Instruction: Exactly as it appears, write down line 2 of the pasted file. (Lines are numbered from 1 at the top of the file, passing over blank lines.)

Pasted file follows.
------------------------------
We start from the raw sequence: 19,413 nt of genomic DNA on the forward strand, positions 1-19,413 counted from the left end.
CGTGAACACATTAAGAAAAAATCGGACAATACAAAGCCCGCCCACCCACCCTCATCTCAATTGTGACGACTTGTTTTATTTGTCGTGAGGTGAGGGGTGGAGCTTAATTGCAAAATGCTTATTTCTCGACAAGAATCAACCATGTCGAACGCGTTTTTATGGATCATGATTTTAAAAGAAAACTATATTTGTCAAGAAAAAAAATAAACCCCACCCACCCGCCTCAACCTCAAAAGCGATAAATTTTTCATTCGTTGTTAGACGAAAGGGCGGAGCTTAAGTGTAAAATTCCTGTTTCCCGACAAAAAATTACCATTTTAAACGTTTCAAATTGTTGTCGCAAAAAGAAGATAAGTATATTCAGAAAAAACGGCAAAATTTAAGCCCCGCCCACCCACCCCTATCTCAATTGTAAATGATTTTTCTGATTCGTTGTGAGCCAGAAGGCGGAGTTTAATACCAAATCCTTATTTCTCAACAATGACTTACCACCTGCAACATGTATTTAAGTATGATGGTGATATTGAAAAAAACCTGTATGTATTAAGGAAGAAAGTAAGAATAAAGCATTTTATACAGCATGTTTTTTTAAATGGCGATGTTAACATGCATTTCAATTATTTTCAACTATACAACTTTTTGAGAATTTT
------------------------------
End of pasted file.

CGTGAACACATTAAGAAAAAATCGGACAATACAAAGCCCGCCCACCCACCCTCATCTCAATTGTGACGACTTGTTTTATTTGTCGTGAGGTGAGGGGTGGAGCTTAATTGCAAAATGCTTATTTCTCGACAAGAATCAACCATGTCGAACGCGTTTTTATGGATCATGATTTTAAAAGAAAACTATATTTGTCAAGAAAAAAAATAAACCCCACCCACCCGCCTCAACCTCAAAAGCGATAAATTTTTCATTCGTTGTTAGACGAAAGGGCGGAGCTTAAGTGTAAAATTCCTGTTTCCCGACAAAAAATTACCATTTTAAACGTTTCAAATTGTTGTCGCAAAAAGAAGATAAGTATATTCAGAAAAAACGGCAAAATTTAAGCCCCGCCCACCCACCCCTATCTCAATTGTAAATGATTTTTCTGATTCGTTGTGAGCCAGAAGGCGGAGTTTAATACCAAATCCTTATTTCTCAACAATGACTTACCACCTGCAACATGTATTTAAGTATGATGGTGATATTGAAAAAAACCTGTATGTATTAAGGAAGAAAGTAAGAATAAAGCATTTTATACAGCATGTTTTTTTAAATGGCGATGTTAACATGCATTTCAATTATTTTCAACTATACAACTTTTTGAGAATTTT